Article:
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  • Writer's pictureDavid Connolly

U-2 Spy Plane

In 1956, Soviet leader Nikita Khrushchev warned the world that his nation was making “missiles like sausages.” Fears of a rising — and extremely hostile — communist superpower were thus reignited in Washington, and only three years after the Russians had conducted their first successful test of a hydrogen bomb. Khrushchev accompanied his warning with a threat to shoot down any NATO aircraft that entered Soviet airspace.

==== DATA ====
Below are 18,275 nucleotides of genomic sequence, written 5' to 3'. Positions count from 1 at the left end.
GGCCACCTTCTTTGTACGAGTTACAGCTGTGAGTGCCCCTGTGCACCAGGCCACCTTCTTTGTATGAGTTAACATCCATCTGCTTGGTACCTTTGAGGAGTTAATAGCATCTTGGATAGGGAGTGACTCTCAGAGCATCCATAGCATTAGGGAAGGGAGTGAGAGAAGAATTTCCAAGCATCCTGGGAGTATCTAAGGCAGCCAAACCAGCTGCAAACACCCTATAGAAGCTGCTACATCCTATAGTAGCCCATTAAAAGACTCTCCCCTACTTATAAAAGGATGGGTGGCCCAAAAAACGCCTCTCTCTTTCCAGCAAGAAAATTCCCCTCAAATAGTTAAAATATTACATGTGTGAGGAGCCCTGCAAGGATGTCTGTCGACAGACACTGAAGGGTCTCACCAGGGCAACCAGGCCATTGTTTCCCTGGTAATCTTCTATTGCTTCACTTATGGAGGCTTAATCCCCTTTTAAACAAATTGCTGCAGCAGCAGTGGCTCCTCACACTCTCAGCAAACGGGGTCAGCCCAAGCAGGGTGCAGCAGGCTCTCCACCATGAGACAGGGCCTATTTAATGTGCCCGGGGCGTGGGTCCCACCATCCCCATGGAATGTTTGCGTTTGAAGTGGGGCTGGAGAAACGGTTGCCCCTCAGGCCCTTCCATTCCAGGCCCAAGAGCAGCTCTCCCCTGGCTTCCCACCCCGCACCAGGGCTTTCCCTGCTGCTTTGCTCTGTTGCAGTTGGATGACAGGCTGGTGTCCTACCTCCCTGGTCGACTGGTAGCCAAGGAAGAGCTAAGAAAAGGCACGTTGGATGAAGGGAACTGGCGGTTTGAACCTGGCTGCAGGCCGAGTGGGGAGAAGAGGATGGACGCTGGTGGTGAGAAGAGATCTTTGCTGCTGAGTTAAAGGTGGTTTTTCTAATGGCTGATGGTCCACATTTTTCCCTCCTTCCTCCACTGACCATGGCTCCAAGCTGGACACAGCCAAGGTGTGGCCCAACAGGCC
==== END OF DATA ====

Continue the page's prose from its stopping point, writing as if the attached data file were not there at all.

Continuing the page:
Nevertheless, that summer, President Dwight D. Eisenhower authorized the U-2 Dragon Lady spy planes’ very first mission over the Soviet Union.

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